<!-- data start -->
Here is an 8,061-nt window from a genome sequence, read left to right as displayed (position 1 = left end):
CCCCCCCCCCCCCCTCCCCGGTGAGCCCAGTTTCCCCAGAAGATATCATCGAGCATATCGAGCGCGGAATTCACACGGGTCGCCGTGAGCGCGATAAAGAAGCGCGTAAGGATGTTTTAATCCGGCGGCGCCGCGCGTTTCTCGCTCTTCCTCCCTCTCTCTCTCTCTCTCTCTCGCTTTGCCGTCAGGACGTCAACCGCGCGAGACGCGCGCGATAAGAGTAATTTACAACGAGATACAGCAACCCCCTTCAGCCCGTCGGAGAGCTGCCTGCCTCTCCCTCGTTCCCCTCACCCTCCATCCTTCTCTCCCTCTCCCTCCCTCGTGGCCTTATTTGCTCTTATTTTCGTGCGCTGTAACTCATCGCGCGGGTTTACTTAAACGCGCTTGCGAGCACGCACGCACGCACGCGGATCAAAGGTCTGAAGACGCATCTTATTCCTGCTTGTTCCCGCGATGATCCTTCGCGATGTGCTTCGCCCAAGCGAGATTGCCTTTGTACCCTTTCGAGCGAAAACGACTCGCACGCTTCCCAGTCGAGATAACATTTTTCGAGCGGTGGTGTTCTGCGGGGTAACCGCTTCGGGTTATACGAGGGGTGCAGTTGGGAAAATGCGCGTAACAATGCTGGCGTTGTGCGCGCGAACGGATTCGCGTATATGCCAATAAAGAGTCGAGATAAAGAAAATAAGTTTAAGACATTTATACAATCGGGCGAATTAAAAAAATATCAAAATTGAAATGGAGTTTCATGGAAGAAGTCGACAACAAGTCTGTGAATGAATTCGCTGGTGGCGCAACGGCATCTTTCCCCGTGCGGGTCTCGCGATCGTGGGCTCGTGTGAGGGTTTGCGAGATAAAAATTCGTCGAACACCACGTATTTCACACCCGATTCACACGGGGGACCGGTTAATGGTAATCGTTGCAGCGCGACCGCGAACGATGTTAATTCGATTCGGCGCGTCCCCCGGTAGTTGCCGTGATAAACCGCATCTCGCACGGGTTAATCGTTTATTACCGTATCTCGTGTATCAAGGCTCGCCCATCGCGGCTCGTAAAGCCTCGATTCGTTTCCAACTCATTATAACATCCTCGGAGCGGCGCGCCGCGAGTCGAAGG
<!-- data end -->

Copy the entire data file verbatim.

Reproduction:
Here is an 8,061-nt window from a genome sequence, read left to right as displayed (position 1 = left end):
CCCCCCCCCCCCCCTCCCCGGTGAGCCCAGTTTCCCCAGAAGATATCATCGAGCATATCGAGCGCGGAATTCACACGGGTCGCCGTGAGCGCGATAAAGAAGCGCGTAAGGATGTTTTAATCCGGCGGCGCCGCGCGTTTCTCGCTCTTCCTCCCTCTCTCTCTCTCTCTCTCTCGCTTTGCCGTCAGGACGTCAACCGCGCGAGACGCGCGCGATAAGAGTAATTTACAACGAGATACAGCAACCCCCTTCAGCCCGTCGGAGAGCTGCCTGCCTCTCCCTCGTTCCCCTCACCCTCCATCCTTCTCTCCCTCTCCCTCCCTCGTGGCCTTATTTGCTCTTATTTTCGTGCGCTGTAACTCATCGCGCGGGTTTACTTAAACGCGCTTGCGAGCACGCACGCACGCACGCGGATCAAAGGTCTGAAGACGCATCTTATTCCTGCTTGTTCCCGCGATGATCCTTCGCGATGTGCTTCGCCCAAGCGAGATTGCCTTTGTACCCTTTCGAGCGAAAACGACTCGCACGCTTCCCAGTCGAGATAACATTTTTCGAGCGGTGGTGTTCTGCGGGGTAACCGCTTCGGGTTATACGAGGGGTGCAGTTGGGAAAATGCGCGTAACAATGCTGGCGTTGTGCGCGCGAACGGATTCGCGTATATGCCAATAAAGAGTCGAGATAAAGAAAATAAGTTTAAGACATTTATACAATCGGGCGAATTAAAAAAATATCAAAATTGAAATGGAGTTTCATGGAAGAAGTCGACAACAAGTCTGTGAATGAATTCGCTGGTGGCGCAACGGCATCTTTCCCCGTGCGGGTCTCGCGATCGTGGGCTCGTGTGAGGGTTTGCGAGATAAAAATTCGTCGAACACCACGTATTTCACACCCGATTCACACGGGGGACCGGTTAATGGTAATCGTTGCAGCGCGACCGCGAACGATGTTAATTCGATTCGGCGCGTCCCCCGGTAGTTGCCGTGATAAACCGCATCTCGCACGGGTTAATCGTTTATTACCGTATCTCGTGTATCAAGGCTCGCCCATCGCGGCTCGTAAAGCCTCGATTCGTTTCCAACTCATTATAACATCCTCGGAGCGGCGCGCCGCGAGTCGAAGG